We have separation of powers among the three branches of government — Executive, Legislative and Judicial. Is it time to go a step further and separate the powers within the legislative branch? By law the President may only serve two consecutive terms. Quite frankly, with few exceptions, by the time year 8 rolls around, many are ready to see some new leadership. On the other side of the spectrum is the supreme justices. Once confirmed by senate, they serve for life. The supreme court is the consummate referee and continuity here is a good thing. After all, if they misbehave, there is a little thing called impeachment.
Law is created in the congress. Certainly, one could argue that every two years the people can vote and change the mix of our lawmakers which is a term limit of some sort. Did our founding fathers ever intend or imagine someone would want to be a career politician? Or did they view it as a duty to the nation not a career path.? Today, the duty has been supplanted by self-serving career aspirations by individuals on both sides of the aisle. Duty does not mean longevity!
The concern, and main point, is that the very people we elect among us to represent us, lose touch with their constituents once they are removed for extended periods of time. What is an extended period of time? Let’s establish that as 4 years as a proper term limit. Take a personal journey back 4 years. Where were you? What were your concerns? What were you celebrating? It is a long time. Certainly long enough to get an education in politics and return back to your community and become a more engaged leader.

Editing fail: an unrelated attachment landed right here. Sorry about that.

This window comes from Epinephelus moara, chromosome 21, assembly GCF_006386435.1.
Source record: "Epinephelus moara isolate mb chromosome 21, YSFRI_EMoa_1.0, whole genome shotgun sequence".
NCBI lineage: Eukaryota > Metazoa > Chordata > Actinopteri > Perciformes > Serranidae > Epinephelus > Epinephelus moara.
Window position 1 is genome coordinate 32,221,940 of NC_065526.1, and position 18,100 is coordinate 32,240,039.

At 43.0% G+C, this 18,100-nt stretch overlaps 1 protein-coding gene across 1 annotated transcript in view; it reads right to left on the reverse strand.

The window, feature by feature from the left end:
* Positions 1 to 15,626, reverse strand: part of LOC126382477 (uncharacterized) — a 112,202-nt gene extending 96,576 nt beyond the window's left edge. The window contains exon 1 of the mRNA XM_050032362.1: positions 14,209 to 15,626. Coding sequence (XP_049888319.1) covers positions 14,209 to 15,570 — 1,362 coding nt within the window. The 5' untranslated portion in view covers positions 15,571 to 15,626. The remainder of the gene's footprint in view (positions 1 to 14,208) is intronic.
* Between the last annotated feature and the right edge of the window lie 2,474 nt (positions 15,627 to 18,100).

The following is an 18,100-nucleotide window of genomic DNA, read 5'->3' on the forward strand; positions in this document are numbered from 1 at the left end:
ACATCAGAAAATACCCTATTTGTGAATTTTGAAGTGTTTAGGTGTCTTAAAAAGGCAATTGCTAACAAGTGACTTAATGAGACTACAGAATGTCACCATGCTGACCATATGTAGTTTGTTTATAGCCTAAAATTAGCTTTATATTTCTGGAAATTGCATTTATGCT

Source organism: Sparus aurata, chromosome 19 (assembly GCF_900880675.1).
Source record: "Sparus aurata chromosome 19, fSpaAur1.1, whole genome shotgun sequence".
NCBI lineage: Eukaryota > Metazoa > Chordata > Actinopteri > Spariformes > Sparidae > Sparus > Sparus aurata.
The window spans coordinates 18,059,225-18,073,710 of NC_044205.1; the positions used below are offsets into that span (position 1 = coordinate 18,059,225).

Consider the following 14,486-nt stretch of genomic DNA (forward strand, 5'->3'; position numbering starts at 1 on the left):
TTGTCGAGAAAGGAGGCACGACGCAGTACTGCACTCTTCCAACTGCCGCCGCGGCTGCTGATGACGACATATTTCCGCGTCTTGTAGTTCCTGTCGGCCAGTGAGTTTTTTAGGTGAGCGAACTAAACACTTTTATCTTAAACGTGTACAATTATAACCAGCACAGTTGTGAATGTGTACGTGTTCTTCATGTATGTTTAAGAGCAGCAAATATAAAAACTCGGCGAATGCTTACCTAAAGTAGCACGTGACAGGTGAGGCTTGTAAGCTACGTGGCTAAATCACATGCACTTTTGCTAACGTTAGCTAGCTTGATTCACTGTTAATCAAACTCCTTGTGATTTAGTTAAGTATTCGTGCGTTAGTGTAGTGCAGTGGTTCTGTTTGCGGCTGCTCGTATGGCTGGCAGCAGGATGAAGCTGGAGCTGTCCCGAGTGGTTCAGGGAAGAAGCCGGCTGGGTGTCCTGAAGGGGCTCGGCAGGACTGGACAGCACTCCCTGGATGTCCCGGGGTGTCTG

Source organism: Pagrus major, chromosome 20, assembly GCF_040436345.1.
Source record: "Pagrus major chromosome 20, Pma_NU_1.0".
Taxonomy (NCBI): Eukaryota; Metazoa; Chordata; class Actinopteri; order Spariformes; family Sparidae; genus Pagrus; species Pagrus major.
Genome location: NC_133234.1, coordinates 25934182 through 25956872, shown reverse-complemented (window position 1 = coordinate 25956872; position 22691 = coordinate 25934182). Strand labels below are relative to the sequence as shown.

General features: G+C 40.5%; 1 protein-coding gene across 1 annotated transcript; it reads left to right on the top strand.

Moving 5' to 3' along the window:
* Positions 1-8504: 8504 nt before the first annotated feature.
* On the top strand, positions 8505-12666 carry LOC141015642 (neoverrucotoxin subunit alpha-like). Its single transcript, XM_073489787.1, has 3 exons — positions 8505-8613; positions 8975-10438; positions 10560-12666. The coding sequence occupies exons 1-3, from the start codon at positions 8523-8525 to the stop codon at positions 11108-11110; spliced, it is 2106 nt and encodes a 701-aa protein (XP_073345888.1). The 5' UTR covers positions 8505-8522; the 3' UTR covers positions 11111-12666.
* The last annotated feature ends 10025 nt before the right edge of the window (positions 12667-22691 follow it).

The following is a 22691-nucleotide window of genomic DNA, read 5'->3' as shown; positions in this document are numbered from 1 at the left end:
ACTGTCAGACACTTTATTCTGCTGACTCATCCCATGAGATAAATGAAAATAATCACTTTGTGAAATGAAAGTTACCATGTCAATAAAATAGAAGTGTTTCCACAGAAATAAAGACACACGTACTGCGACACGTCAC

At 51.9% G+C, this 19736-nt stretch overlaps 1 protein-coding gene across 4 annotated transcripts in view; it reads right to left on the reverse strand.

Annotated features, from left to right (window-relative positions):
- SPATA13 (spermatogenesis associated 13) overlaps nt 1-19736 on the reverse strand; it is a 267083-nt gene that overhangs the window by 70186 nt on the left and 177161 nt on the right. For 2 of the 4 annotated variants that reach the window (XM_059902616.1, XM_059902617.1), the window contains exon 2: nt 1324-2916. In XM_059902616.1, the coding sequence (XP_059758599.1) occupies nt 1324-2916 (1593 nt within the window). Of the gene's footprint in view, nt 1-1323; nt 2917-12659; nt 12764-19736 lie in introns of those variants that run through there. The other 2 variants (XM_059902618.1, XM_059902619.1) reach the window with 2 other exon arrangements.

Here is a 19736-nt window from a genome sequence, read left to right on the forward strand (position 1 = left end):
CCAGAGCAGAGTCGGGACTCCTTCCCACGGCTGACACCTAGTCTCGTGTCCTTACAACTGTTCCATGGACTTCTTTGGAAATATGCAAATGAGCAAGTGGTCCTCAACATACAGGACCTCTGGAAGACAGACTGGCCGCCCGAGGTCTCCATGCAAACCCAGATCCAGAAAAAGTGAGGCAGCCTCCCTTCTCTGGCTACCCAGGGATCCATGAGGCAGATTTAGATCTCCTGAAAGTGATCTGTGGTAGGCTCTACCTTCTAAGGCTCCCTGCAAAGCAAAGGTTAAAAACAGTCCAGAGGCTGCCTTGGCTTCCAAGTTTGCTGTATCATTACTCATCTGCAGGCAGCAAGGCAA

It is the people’s seat, not some ego-centric individual’s passion to posses while becoming tainted with power. If there are no aspirations or expectations to become a career politician, how could anyone in another branch, organization or office effectively manipulate voting? Think of how many lobbyist would be out of a job. The mere fact that there is a career path option in politics, it creates a dubious conundrum. Serve myself or serve my constituents? Term limits would significantly reduce these temptations. Consider the reduced ethics violations and immediate innate bolstering of public trust toward our elected officials.
The people are guilty as well. In the pervasive environment of earmark legislation, why vote for some newbie that is not an insider? Think of how long it will take for them to become effective. We may not get the funding for the library, state park or community project. That thought process at a national level is not only cancerous, but an indictment of our 10th amendment. Why should tax payers in Ohio foot the bill (partially) for a library in Maine? An effective term limit policy will place priority over issues rather than legacy.
There is certainly a place for those that have a calling to serve in politics. There is also, a viable path for them to continue serving our great country with term limits in place. Service in local politics, can lead to service in state politics which in turn can create opportunities for the individual on the national level. On the national level there are opportunities to serve as a congressperson, senator and appointments to lead other federal agencies. Continue to serve, just not in the same capacity. We expect people to move in the private sector, we should expect the same of our politicians. When your job to become re-elected interferes with your duty to serve, what good can come from that? Who is tending to the people’s business during the campaign? More importantly, if they are able to do both, is it really full time work?
Although 50+ years as a US Senator is a tremendous accomplishment for Robert Byrd and nearly as long by Strom Thurman before him, is it really necessary? Is it what our founding fathers envisioned as a duty to their country? If they were only permitted to serve 4 years under term limits, what other significant accomplishments could they have made to our great country outside the senate? Were they really that good or did their legacy create a self-fulfilling prophecy? What other talented individuals could have been given the opportunity to serve as US Senators?